I do sort of wish this had been a larger collection though; I feel like with another couple of stories Blockade Billy easily could have fit in with Everything's Eventual or Different Seasons as a solid collection of shorts. And I like short collections because they're a good way to introduce new readers to an author or to participate in that author's worldview without having to dive headfirst into a novel. As it stands this double feature isn't quite enough to sink into. I enjoyed it but it was over much too fast.

King, Stephen. Blockade Billy. Scribner. New York: New York. 2010.

Sunday, February 14, 2016

A window into someone else's pain

I need to remember that I don't like reading poetry. It's not that I hate poems, it's not that I think most poetry is bad, it's that poetry requires intense concentration and a tremendous amount of emotional literacy that I think I'm lacking.

In spite of that I did find myself enjoying Wanda Coleman's African Sleeping Sickness, and I found myself being wounded by it.

Coleman didn't write this book for me to understand. She didn't mean for this to be a collection of anecdotes for middle class suburban white feminists to fawn over and feel connected to the issues facing black women. Wanda Coleman wrote this book because she'd been hurt, badly, by the world and by people who should have been helping her instead of striking her down over and over again.

And for all that Coleman wrote of her pain I'm sure she wouldn't give half a shit for people using it as an excuse to wallow in white guilt. So instead I'll focus on what is so powerful about her poetry: she doesn't glorify, she doesn't make-pretty, she doesn't tidy up her world before sharing it. She speaks the truths she knows and some of those truths are sores. And many of those sores are weeping.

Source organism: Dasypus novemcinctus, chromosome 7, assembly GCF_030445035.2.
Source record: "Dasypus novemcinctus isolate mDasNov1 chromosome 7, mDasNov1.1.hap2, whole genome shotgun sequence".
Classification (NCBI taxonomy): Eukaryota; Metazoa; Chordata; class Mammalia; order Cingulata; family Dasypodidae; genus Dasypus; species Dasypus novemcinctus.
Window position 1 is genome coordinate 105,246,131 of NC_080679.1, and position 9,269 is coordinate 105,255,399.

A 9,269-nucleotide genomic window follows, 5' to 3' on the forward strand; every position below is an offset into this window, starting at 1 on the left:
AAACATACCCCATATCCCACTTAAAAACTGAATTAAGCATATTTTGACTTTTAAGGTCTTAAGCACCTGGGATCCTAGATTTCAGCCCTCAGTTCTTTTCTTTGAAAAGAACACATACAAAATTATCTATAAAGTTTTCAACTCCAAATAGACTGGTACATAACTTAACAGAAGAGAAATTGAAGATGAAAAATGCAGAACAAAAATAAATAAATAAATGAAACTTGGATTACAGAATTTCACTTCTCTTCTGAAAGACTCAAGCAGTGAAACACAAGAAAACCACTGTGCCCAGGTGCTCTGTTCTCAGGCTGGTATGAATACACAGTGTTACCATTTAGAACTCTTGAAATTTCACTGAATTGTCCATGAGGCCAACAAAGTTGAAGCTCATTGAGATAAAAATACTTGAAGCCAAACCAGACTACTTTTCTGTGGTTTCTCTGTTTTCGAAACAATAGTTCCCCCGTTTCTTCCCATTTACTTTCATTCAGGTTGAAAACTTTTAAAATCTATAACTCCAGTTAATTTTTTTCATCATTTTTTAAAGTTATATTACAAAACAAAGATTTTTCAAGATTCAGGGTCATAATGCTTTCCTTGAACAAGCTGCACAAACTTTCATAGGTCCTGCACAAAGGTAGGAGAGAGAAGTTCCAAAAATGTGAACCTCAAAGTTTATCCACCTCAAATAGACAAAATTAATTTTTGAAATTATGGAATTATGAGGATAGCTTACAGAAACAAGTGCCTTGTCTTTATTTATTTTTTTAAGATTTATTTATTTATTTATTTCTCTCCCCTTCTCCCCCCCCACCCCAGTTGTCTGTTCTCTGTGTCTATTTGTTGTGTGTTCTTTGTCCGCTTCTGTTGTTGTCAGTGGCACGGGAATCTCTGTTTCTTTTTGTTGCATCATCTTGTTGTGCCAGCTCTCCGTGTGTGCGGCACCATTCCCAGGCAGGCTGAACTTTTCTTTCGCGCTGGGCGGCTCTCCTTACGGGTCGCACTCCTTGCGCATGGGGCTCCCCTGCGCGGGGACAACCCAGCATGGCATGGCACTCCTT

Coleman published these poems between 1972 and 1990, and it's painful that so many of them still speak ugly, relevant truths in 2016. "Emmett Till" is Coleman's mournful, furious poem about the lynching of Emmett Till in 1955. Her poem was written in 1986 and thirty years later the same awful rage and loss and sadness could be applied to the deaths of Michael Brown, Tamir Rice, Trayvon Martin, or any of the hundreds of black boys killed by white supremacy since Coleman wrote her poem. It is wrong that these boys keep dying, it is wrong that black girls and women kept being left behind or overlooked by society, it BURNS that the kind of injustice that Coleman railed against is still so prevalent in American society.

African Sleeping Sickness was daunting to read. It demanded attention and respect, it sighed with exhaustion, it felt alternately defeated and defiant. It made me sick of a world that is sick and it made me wish that there was anything I could do to show Wanda Coleman some kind of improvement in the world - but there hasn't been much improvement in the world since Wanda Coleman wrote about it.

Coleman died young, younger than she should have at any rate. I don't think the Black Lives Matter movement would have surprised her, nor do I think she would have been overly optimistic about it, but I do think she would believe that the movement is vital. I don't want to speak over black voices, I want to use my white privilege in a white supremacist country to uphold the voices of people who need to be heard more than I do, so I'll end this post with Coleman's voice instead of mine: